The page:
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Parenting behaviors such as monitoring and communications are known correlates of abusive outcomes in adolescent dating relationships. This longitudinal study draws on separate parent (58 % female; 61 % White non-Hispanic, 12 % Black non-Hispanic, 7 % other non-Hispanic, and 20 % Hispanic) and youth (ages 12–18 years; 48 % female) surveys from the nationally representative Survey of Teen Relationships and Intimate Violence. Latent class analyses were applied to investigate whether there are distinguishable parenting profiles based on six measures of parent–youth relationship and interactions, with youth’s attitudes about abusive dating behavior and both perpetration and victimization examined in a follow-up survey as distal outcomes (n = 1117 parent–youth dyads). A three-class model—a “Positive Parenting” class, a “Strict/Harsh Parenting” class, and a “Disengaged/Harsh Parenting” class—was selected to best represent the data. The selected latent class model was conditioned on parents’ (anger trait, relationship quality, attitudes about domestic violence) and youth’s (prior victimization and perpetration) covariates, controlling for parent’s gender, race/ethnicity, income, marital status, and youth’s age and gender. Youth in the “Positive Parenting” class were significantly less likely 1 year later to be tolerant of violence against boyfriends under any conditions as well as less likely to perpetrate adolescent relationship abuse or to be a victim of adolescent relationship abuse. Parents’ anger and relationship quality and youth’s prior perpetration of adolescent relationship abuse as well as gender, age, and race/ethnicity predicted class membership, informing universal prevention program and message design, as well as indicated efforts to target communications and services for parents as well as for youth.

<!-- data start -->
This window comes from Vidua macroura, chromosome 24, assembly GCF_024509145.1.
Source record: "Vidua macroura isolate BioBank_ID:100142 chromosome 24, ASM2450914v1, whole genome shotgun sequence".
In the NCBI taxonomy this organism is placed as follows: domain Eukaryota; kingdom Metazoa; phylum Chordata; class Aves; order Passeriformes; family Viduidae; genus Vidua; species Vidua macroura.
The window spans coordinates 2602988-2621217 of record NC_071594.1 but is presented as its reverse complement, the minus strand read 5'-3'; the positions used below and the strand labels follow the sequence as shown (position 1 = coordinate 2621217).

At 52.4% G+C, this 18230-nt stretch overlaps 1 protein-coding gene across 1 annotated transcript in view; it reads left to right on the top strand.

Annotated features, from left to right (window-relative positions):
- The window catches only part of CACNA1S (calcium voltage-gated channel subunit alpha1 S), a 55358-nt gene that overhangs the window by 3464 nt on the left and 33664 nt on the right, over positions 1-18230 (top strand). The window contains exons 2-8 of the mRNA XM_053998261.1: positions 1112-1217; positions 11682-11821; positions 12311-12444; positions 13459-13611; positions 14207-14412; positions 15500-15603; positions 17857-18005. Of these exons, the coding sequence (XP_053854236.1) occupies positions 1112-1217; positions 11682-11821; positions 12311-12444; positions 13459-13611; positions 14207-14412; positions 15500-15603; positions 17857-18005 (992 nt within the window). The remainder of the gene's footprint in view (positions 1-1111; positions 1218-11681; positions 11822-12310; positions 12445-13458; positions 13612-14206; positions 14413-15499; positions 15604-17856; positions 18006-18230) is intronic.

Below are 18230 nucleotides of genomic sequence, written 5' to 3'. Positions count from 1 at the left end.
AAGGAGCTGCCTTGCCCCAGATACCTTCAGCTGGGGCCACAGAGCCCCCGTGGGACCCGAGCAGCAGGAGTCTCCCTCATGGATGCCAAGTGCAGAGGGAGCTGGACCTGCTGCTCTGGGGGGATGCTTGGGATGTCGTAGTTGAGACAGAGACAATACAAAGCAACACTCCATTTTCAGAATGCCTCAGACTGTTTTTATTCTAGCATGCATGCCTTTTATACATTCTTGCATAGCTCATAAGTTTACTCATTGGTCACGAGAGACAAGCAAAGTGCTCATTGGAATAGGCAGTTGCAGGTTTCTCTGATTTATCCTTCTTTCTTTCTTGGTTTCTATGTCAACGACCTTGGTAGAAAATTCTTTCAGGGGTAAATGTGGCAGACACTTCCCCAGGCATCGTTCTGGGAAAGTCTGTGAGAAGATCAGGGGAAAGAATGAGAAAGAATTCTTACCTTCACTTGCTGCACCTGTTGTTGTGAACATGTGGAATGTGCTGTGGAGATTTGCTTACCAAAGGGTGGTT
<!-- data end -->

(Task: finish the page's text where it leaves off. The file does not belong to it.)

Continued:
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- Parenting Profiles and Adolescent Dating Relationship Abuse: Attitudes and Experiences
Elizabeth A. Mumford
Bruce G. Taylor
- Springer US